Posted by Jon on 1 August 2014
Modding the Zumo: encoders, WiFi, GPS, USB, 120 MHz, and joystick control

Forum user Erich uses our Zumo chassis as a platform for teaching robotics, but instead of using the Zumo shield, he has been making his own custom electronics that let it do many more things. One of his most recent projects, which he describes in this forum post, involves a control board he designed that uses a Freescale ARM Cortex-M4F running at 120 MHz. He says it is capable of running WiFi, USB, GPS, and processing encoder signals in real-time.

His robot also uses a mini-sumo blade, Zumo reflectance sensor array, and a pair of 75:1 micro metal gearmotors with extended shafts connected to a pair of optical encoder boards.

Erich also used the ElecFreaks’ joystick shield to run his modified Zumo, which sounds like a lot of fun! For more information on this project, including some of the problems he had to overcome to get it all working, see this forum post or visit Erich’s website.

Erich has posted to our forum about his projects before; you can find a list of the forum posts he made that we blogged about below:

March 2013: Zumo Robot with FRDM-KL25Z Board

September 2013: Zumo Robot with Pololu Plug-in Modules

October 2013: Zumo Robot with Pololu Plug-in Modules, assembled

December 2013: Zumo Tournament Videos

May 2014: Optical Motor Shaft Encoder in Zumo with Signal Processing

Free magazine: August 2014 Circuit Cellar

Posted by Ben on 30 July 2014
Tags: new products

Get a FREE copy of Circuit Cellar magazine’s August issue with your order, while supplies last. To get your free issues, enter the coupon code CIRCUIT0814 into your shopping cart. The Circuit Cellar magazine will add 6 ounces to the package weight when calculating your shipping options.

For back issues and more information, see our free Circuit Cellar magazine offers.

And don’t forget that free copies Elektor magazine’s double-sized July/August issue are still available.

New product: Aluminum mounting bracket for NEMA 17 stepper motors

Posted by Grant on 29 July 2014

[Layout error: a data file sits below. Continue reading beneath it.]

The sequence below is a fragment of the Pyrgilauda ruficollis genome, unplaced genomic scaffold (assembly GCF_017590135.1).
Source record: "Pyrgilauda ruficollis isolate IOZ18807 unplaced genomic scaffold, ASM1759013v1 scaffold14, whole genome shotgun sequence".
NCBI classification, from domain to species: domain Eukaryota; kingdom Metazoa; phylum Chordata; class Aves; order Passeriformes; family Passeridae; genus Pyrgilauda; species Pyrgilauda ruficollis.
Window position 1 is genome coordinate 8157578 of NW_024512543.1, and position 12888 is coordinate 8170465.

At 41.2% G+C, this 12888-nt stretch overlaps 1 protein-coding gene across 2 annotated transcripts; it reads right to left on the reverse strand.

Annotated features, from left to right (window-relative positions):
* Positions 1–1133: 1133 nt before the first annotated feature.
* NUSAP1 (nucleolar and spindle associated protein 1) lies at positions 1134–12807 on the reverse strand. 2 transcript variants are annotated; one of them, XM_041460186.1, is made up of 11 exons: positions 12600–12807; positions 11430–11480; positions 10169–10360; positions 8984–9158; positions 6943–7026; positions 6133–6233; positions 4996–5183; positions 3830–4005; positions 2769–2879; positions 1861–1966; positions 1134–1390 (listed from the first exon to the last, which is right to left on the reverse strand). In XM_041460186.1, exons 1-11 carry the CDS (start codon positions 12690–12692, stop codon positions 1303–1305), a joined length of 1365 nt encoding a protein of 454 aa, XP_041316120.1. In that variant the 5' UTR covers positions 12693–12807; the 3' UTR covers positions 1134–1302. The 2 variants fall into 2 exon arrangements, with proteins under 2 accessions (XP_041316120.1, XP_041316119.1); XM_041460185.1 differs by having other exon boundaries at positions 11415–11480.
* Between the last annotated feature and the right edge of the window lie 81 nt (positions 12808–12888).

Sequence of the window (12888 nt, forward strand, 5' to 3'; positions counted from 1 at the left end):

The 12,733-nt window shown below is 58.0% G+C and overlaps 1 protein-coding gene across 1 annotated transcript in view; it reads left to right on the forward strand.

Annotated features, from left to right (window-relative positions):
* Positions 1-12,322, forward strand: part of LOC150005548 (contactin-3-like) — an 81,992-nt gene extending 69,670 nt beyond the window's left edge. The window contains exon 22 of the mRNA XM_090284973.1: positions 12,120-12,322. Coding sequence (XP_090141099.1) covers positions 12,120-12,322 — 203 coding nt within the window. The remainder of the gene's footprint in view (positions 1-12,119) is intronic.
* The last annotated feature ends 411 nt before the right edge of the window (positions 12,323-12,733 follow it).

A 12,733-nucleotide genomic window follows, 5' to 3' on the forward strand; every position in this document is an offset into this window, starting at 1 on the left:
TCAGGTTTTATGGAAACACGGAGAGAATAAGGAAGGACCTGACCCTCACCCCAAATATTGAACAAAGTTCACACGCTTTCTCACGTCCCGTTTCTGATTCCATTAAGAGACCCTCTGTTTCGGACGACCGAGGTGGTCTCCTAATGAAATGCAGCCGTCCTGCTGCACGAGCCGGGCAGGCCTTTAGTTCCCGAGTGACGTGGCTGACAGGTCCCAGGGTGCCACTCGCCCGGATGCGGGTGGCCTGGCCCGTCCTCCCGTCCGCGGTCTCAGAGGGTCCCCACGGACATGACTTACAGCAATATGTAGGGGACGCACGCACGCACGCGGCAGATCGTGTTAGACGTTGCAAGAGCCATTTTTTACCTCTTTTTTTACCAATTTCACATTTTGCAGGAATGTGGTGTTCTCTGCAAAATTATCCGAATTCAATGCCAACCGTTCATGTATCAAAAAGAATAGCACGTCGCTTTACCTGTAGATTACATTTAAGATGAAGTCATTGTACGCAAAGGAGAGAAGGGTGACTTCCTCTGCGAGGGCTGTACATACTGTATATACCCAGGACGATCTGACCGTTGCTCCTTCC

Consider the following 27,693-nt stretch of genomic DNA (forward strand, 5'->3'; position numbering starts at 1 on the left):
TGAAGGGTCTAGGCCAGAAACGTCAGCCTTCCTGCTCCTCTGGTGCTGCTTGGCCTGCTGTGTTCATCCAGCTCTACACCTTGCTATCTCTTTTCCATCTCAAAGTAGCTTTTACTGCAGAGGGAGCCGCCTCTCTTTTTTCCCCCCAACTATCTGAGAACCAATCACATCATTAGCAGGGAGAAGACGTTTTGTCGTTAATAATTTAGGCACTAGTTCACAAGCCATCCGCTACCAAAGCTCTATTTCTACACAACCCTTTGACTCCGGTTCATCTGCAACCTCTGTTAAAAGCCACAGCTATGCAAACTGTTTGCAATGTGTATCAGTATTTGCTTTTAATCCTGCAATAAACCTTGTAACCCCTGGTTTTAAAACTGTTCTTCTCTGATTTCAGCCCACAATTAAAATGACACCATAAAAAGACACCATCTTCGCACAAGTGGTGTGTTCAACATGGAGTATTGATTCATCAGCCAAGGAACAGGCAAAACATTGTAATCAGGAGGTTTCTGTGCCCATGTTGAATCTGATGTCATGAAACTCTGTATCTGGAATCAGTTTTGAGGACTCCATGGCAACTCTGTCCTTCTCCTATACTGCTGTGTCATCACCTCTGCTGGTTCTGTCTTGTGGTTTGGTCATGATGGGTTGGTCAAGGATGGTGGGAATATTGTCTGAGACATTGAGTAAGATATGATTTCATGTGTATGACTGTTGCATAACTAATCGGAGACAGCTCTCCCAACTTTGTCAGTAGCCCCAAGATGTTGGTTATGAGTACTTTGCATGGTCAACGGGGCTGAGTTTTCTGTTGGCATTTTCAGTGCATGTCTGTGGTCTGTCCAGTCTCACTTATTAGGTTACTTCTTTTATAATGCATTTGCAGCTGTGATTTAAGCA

Tags: new products

Our new stepper motor bracket is designed to work with typical NEMA 17-size stepper motors like our 42×48mm and 42×38mm units (including our 42×38mm stepper motor with 28cm lead screw). It is made from 3mm-thick black anodized aluminum, which makes it both light and strong, and slot cutouts allow for plenty of mounting flexibility.

For more information, see the product page.

New products: Perma-Proto breadboard PCBs from Adafruit

Posted by Claire on 28 July 2014
Tags: new products

Securely connecting and mounting the electronics for your robot or other project is a key step in taking it from a prototype to a finished design. These perma-proto boards from Adafruit use the same basic through-hole layout as standard solderless breadboards while allowing for permanent solder connections, which makes it easy to transfer your electronics from one to the other.

We are now carrying four types of perma-proto boards:

The quarter-size perma-proto board, at 1.7″ × 2.0″, is slightly larger than a 170-point breadboard and has labels, 15 rows of pins, and two mounting holes.

Adafruit Perma-Proto Quarter-Sized Breadboard PCB.
Adafruit Perma-Proto Half-Sized Breadboard PCB.

The half-size perma-proto board is 3.2″ × 2.0″, which is about the same size as our 400-point beardboard, and has labels, 30 rows of pins, and two mounting holes.

The full-size perma-proto board is similar in size to our 830-point breadboard. It measures 6.2″ × 2.0″ and has labels, 60 rows of pins, and three mounting holes.

Adafruit Perma-Proto Full-Sized Breadboard PCB.
Adafruit Flex Perma-Proto Half-Sized Breadboard Flex-PCB.

The flexible perma-proto board is made of a thin polyamide film that allows it to be bent, flexed, and cut to fit your project. This version is 3.1″ × 1.7″ (similar in size to the half-size board) and only 0.005″ thick. It contains 30 rows of pins and three mounting holes.

Each board uses 47 mil (1.2 mm) diameter through holes to accommodate parts with thick leads and is through-plated for strength, which means that the pads are less likely to be ripped of during soldering or rework.